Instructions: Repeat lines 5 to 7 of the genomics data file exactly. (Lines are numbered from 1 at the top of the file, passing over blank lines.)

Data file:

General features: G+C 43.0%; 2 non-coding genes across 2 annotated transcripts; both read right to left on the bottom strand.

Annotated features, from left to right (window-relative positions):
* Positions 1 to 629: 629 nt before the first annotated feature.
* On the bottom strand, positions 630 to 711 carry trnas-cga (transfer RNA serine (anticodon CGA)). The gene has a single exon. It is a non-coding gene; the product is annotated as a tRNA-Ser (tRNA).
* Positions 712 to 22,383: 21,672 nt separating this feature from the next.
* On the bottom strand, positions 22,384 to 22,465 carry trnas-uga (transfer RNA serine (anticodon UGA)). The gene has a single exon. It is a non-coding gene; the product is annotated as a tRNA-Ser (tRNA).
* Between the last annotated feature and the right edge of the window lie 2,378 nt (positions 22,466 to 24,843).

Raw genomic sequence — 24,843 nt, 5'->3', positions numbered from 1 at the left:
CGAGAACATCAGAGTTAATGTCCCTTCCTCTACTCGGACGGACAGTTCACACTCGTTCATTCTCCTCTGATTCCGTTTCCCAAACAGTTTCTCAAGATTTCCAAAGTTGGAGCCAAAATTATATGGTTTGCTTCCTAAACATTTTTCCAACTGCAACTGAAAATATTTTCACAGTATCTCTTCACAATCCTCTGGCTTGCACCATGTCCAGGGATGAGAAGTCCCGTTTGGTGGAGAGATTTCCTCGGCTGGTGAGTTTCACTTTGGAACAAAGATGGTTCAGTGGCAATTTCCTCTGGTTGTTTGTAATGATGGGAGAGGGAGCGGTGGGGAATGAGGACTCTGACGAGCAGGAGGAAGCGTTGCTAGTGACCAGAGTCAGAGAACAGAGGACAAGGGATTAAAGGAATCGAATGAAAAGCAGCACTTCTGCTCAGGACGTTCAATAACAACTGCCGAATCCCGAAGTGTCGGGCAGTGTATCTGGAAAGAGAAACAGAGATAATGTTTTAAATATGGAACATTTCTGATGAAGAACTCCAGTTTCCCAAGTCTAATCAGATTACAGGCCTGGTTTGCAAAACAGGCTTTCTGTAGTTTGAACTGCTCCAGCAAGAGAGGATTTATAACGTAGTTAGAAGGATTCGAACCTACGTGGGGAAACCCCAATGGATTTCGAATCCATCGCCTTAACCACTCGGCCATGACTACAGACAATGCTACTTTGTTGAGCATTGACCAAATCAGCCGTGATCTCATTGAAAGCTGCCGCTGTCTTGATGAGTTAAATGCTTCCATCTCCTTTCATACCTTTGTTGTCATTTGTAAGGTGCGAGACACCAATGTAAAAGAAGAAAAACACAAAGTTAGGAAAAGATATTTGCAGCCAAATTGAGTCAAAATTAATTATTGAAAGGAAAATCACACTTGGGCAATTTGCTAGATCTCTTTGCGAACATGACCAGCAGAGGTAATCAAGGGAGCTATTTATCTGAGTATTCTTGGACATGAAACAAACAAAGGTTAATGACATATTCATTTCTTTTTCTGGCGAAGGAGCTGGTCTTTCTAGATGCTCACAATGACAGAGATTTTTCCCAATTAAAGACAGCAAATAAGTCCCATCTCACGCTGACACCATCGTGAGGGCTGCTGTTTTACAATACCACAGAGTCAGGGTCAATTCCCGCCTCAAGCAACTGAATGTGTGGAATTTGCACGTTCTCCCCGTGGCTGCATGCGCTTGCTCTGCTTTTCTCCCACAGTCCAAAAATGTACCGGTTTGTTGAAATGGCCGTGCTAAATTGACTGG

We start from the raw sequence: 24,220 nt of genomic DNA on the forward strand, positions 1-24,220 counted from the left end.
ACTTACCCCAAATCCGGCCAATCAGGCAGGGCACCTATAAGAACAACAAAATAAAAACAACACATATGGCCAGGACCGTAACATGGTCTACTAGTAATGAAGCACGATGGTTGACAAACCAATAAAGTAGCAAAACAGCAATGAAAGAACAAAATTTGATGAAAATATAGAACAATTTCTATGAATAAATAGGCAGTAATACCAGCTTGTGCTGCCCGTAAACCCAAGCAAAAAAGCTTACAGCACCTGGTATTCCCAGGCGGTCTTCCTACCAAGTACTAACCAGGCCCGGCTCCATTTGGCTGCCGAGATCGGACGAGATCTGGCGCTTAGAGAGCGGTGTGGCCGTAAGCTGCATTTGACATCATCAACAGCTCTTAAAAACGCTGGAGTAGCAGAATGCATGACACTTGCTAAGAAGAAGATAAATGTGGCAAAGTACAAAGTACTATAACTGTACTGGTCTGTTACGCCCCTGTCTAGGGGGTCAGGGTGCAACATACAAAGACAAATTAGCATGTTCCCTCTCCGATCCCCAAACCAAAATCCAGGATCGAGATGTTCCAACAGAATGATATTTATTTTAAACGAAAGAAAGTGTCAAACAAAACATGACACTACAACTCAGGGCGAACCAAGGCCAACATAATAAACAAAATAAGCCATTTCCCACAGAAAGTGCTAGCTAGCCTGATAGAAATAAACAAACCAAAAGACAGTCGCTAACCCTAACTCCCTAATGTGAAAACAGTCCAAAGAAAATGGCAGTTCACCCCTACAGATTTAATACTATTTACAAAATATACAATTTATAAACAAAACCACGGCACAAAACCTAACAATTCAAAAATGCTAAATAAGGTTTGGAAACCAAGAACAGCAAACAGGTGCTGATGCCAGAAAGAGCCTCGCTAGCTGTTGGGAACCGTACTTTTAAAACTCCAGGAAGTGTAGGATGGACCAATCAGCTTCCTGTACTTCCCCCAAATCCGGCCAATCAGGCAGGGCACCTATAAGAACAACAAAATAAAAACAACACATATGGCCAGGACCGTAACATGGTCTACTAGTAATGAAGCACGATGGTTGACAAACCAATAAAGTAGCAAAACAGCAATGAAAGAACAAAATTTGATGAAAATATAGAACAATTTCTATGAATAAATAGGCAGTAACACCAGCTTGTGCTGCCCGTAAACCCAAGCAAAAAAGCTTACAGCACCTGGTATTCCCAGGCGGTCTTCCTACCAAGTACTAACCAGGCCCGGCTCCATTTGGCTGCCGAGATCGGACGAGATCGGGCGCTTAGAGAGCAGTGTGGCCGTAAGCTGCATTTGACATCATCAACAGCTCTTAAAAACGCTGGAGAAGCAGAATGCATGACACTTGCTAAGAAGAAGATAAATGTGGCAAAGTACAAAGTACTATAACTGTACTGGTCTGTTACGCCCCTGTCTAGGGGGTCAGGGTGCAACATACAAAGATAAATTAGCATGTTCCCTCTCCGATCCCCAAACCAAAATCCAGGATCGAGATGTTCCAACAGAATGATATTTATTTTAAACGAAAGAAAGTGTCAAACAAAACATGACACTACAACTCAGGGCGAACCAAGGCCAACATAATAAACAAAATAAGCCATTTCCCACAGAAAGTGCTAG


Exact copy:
* Positions 712 to 22,383: 21,672 nt separating this feature from the next.
* On the bottom strand, positions 22,384 to 22,465 carry trnas-uga (transfer RNA serine (anticodon UGA)). The gene has a single exon. It is a non-coding gene; the product is annotated as a tRNA-Ser (tRNA).
* Between the last annotated feature and the right edge of the window lie 2,378 nt (positions 22,466 to 24,843).